- This event has passed.
The Way of Shamatha: Soothing the Body, Settling the Mind, and Illuminating Awareness
January 22, 2018 - January 28, 2018
Six Day Residential Retreat with Dr. B. Alan Wallace
During this retreat, we will explore in theory and practice a range of methods for developing meditative quiescence, or shamatha. We will begin with the practice of mindfulness of the breathing as taught by the Buddha, which is an especially effective approach to soothing the body and calming the discursive mind. We will then explore an approach to shamatha that is particularly pertinent for Dzogchen practice, called “settling the mind in its natural state,” as taught by the nineteenth-century Dzogchen master Lerab Lingpa in his commentary to the Heart Essence of Vimalamitra. Finally, we will engage in the practice of “shamatha without signs” as taught by Padmasambhava in his classic terma Natural Liberation. Although this subtle practice is taught explicitly as a means of achieving shamatha, Padmasambhava comments that it may even result in a realization of rigpa, or pristine awareness. The achievement of shamatha is widely regarded in the Buddhist tradition as an indispensable foundation for the cultivation of contemplative insight (vipashyana), and this retreat is designed to provide students with a sufficient theoretical understanding and a basis in experience to enable them to proceed effectively toward this extraordinary state of mental and physical balance.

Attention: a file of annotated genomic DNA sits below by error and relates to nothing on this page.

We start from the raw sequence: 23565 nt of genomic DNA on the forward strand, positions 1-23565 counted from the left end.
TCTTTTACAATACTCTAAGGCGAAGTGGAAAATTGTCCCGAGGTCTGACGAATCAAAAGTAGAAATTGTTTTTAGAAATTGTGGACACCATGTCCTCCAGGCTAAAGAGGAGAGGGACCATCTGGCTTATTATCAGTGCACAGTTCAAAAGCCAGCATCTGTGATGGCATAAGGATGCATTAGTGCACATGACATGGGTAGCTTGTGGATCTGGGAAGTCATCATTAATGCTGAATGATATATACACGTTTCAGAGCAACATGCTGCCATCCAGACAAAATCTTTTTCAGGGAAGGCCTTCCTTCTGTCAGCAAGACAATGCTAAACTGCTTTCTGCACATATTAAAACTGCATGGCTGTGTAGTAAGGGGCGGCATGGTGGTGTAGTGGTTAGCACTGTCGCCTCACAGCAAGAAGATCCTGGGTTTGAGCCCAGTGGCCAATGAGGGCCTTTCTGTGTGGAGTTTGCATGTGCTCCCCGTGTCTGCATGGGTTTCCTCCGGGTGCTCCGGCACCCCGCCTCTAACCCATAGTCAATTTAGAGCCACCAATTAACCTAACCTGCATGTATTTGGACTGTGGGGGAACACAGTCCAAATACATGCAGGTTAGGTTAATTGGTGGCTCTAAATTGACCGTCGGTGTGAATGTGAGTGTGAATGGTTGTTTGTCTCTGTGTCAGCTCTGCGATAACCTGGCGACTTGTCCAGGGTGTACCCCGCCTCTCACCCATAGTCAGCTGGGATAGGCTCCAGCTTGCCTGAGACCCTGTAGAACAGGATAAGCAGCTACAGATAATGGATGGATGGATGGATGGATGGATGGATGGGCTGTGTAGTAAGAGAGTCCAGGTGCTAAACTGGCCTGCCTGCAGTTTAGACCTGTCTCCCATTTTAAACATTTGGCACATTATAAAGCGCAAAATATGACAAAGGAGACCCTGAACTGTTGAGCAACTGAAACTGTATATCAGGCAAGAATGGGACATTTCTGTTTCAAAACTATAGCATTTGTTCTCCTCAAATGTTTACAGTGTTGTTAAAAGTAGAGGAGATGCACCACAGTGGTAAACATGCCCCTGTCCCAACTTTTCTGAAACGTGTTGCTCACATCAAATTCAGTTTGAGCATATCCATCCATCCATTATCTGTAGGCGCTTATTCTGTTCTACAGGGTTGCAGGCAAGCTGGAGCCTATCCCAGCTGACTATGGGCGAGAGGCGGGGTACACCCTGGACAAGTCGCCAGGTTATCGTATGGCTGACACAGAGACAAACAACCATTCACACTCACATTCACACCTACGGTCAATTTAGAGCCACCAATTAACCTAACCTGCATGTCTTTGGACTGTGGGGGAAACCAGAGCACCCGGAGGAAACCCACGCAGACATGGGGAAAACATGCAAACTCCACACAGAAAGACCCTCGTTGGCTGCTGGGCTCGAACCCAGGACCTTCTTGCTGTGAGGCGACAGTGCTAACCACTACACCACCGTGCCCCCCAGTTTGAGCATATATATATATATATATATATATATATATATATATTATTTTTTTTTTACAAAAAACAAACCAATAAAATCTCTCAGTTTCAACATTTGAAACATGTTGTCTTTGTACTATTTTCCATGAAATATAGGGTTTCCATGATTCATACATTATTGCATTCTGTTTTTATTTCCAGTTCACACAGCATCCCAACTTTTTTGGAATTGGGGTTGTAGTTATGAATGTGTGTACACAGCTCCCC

Dynamic lecturer, progressive scholar, and one of the most prolific writers and translators of Tibetan Buddhism in the West, B. Alan Wallace, Ph.D., continually seeks innovative ways to integrate Buddhist contemplative practices with Western science to advance the study of the mind.
Dr. Wallace, a scholar and practitioner of Buddhism since 1970, has taught Buddhist theory and meditation worldwide since 1976. Having devoted fourteen years to training as a Tibetan Buddhist monk, ordained by H. H. the Dalai Lama, he went on to earn an undergraduate degree in physics and the philosophy of science at Amherst College and a doctorate in religious studies at Stanford.
With his unique background, Alan brings deep experience and applied skills to the challenge of integrating traditional Indo-Tibetan Buddhism with the modern world.